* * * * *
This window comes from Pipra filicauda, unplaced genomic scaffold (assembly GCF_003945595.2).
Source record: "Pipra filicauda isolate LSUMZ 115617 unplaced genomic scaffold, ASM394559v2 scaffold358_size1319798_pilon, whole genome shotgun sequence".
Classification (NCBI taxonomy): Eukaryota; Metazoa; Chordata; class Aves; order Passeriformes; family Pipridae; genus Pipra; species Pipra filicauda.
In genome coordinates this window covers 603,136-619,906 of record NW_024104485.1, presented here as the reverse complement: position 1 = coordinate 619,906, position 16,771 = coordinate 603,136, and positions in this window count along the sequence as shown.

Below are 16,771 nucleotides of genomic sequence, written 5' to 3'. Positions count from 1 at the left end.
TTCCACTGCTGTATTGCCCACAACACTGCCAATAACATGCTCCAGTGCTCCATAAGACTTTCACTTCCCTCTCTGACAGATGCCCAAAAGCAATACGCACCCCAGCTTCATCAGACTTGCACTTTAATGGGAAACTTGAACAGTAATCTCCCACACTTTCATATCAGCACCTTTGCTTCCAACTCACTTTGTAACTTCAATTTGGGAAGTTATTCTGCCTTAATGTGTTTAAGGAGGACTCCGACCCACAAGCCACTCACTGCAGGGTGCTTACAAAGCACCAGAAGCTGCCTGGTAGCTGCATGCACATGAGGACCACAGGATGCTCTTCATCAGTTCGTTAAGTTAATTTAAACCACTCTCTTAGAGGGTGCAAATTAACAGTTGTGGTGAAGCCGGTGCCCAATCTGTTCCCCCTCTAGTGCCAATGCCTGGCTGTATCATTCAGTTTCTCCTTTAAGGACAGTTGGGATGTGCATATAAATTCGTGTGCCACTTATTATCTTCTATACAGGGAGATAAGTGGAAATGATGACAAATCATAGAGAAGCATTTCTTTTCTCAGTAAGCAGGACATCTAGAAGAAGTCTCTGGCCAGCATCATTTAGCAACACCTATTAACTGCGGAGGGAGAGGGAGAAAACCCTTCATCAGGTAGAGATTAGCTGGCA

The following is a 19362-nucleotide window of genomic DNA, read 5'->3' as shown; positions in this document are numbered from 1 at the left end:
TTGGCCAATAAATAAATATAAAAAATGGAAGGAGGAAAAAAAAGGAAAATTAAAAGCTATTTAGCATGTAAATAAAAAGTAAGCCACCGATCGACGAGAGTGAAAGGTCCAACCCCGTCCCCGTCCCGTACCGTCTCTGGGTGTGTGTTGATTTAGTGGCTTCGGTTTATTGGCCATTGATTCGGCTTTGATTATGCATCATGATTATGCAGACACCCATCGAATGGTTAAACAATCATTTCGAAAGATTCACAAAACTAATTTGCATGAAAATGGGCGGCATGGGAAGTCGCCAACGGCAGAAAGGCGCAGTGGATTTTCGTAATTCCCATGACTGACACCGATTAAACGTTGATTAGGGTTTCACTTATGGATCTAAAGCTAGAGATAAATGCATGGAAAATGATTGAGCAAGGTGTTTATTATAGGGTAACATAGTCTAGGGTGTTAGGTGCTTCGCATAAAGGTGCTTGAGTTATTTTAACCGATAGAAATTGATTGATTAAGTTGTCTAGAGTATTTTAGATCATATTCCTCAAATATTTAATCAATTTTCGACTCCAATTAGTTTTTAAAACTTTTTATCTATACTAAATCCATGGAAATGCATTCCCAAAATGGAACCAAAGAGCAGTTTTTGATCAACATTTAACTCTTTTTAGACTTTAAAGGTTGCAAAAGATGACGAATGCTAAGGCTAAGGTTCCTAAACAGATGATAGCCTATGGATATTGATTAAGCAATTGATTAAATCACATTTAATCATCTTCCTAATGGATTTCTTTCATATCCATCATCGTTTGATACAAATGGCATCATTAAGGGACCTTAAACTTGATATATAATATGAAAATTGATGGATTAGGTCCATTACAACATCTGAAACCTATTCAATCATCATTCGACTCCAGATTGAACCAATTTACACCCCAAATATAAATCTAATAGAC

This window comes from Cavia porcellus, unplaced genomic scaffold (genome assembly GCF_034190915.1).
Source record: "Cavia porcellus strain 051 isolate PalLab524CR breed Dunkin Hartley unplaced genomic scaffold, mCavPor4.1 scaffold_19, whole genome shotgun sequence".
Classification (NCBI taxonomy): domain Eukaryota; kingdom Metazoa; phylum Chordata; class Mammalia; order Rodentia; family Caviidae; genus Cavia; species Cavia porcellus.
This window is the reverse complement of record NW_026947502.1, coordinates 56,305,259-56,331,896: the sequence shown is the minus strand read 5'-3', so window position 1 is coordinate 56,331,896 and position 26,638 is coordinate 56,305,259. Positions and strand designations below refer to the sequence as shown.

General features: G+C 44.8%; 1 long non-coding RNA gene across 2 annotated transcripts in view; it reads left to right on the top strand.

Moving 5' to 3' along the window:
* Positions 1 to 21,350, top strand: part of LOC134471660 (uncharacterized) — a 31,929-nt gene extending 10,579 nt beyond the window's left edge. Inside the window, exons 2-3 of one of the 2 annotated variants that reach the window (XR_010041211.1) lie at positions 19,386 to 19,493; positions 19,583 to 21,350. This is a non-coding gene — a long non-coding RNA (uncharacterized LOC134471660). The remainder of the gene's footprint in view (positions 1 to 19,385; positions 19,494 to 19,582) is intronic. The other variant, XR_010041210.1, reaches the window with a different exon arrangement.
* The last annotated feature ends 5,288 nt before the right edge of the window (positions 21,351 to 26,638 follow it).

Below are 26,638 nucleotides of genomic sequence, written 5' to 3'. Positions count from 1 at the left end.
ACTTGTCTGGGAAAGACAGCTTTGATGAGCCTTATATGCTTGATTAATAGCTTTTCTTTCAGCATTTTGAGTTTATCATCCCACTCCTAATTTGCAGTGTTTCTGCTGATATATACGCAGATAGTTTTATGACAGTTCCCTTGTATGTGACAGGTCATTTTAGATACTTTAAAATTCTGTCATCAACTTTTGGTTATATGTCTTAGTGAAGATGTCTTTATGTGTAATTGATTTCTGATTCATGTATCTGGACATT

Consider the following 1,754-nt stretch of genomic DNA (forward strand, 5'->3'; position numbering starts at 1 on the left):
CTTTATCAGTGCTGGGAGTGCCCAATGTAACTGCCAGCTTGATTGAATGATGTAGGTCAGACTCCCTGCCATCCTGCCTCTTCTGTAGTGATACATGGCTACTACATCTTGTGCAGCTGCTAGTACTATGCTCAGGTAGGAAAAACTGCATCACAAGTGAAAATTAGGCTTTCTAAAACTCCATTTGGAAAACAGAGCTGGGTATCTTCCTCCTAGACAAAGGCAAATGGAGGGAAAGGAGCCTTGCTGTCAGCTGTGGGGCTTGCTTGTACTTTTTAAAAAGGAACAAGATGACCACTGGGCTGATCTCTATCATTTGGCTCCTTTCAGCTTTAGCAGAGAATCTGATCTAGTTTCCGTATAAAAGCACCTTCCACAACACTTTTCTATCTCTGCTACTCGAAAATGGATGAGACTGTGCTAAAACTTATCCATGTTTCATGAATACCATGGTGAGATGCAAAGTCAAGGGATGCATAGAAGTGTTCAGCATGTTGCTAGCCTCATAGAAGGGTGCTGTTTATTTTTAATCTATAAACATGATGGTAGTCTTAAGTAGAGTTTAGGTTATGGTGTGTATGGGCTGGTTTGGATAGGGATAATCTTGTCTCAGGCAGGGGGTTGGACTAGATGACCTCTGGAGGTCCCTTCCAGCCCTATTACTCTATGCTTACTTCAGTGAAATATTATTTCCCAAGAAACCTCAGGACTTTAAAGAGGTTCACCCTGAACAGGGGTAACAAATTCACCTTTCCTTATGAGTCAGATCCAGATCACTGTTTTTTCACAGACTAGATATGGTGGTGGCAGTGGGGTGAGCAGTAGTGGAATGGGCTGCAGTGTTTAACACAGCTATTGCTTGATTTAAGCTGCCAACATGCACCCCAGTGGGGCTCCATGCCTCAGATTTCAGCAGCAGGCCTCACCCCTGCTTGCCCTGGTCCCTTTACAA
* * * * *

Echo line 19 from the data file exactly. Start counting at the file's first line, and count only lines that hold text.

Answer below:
Consider the following 1,754-nt stretch of genomic DNA (forward strand, 5'->3'; position numbering starts at 1 on the left):